UC Santa Barbara and UC Santa Cruz raised their glasses to the 50th anniversary of the NRS at alumni reunions May 16-17. Banana slugs, snowy plovers, and the dedication of a natural history center honoring NRS founder Kenneth S. Norris played starring roles in these tributes to the largest university-administered network of natural reserves in the world.
Alumni Weekend 2015 / UC Santa Cruz
Saturday festivities got underway with a group hike on the UCSC campus reserve. A group of 60 alumni and others wound through the redwood forests and broad meadows that surround campus buildings. Gage Dayton, who oversees the campus reserve as well as UCSC’s four NRS reserves, led one group of 20 hikers. Banana slugs were spotted in the duff, and turning over a rotted log revealed a slender salamander. Dayton pointed out clues to forest history, tree stumps indicating past logging, the browned leaves of bay trees suffering from sudden oak death, and shared why redwood forests look so uncluttered—the trees forgo lower branch growth in favor of extending their canopies toward the sun.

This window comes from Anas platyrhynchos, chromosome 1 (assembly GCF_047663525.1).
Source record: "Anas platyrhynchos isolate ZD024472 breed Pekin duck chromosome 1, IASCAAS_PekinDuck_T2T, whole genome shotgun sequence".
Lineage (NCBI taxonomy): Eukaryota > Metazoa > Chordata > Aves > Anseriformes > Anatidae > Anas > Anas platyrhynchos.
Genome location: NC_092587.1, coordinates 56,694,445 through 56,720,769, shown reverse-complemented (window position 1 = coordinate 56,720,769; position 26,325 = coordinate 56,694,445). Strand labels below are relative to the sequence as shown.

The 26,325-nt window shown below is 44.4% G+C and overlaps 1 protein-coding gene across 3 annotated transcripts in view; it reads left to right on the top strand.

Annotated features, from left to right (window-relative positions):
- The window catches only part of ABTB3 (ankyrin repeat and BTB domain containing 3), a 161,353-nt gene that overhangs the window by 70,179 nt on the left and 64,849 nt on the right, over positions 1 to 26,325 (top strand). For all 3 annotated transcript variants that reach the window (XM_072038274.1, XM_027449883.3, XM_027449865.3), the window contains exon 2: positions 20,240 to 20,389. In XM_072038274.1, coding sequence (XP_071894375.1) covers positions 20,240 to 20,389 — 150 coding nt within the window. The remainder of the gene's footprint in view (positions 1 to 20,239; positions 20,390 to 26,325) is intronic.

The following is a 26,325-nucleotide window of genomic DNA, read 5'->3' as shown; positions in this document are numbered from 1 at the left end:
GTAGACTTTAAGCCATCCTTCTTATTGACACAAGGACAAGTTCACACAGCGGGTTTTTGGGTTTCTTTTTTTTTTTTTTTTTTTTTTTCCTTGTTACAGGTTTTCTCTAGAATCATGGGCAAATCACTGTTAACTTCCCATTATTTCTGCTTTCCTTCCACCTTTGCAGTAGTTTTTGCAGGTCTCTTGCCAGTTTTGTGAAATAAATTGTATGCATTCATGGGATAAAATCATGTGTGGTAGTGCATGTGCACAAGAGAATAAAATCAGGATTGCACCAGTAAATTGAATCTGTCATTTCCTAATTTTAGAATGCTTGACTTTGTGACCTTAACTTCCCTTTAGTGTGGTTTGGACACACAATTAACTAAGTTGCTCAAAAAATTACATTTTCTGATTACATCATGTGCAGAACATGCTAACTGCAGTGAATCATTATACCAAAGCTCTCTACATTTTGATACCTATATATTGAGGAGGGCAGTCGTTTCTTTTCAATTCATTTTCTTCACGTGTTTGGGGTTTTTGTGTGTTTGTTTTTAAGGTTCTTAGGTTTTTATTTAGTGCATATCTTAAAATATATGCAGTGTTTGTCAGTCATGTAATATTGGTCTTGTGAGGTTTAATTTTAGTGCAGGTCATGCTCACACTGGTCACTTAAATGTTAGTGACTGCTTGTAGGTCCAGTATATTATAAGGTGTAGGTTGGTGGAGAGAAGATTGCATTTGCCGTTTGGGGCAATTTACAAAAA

The afternoon saw the dedication of the new Kenneth S. Norris Center for Natural History, which commemorates the founder of the UC Natural Reserve System. The roughly 300 attendees heard remarks by Ken’s son Richard, a professor at Scripps Institution of Oceanography. Norris recounted a paper he’d discovered amid his late father’s belongings. Entitled “How to be a good professor,” the paper underlined the importance of being gracious, listening to others, taking time with people, and building coalitions. Ken Norris practiced those habits every day, Dick Norris said, and his ability to connect with people and build coalitions were instrumental in establishing the NRS. Posters on the walls showcased all five of UCSC’s NRS reserves, examined skulls, pelts, acorns, and other reserve artifacts.
All Gaucho Reunion / UC Santa Barbara
Wine-sipping alumni at the Taste of UCSB event flocked to the Natural Reserve System booth Saturday to discover more about the NRS’s living library of ecosystems and the five NRS reserves administered by the campus. UCSB NRS Director Trish Holden, Associate Director Sue Swarbrick, and Development Director Gay Larsen staffed the booth and chatted with visitors. On Sunday, Coal Oil Point Reserve Director Cristina Sandoval led a birding hike to spot some of the nearly 300 species of birds that have been recorded on site.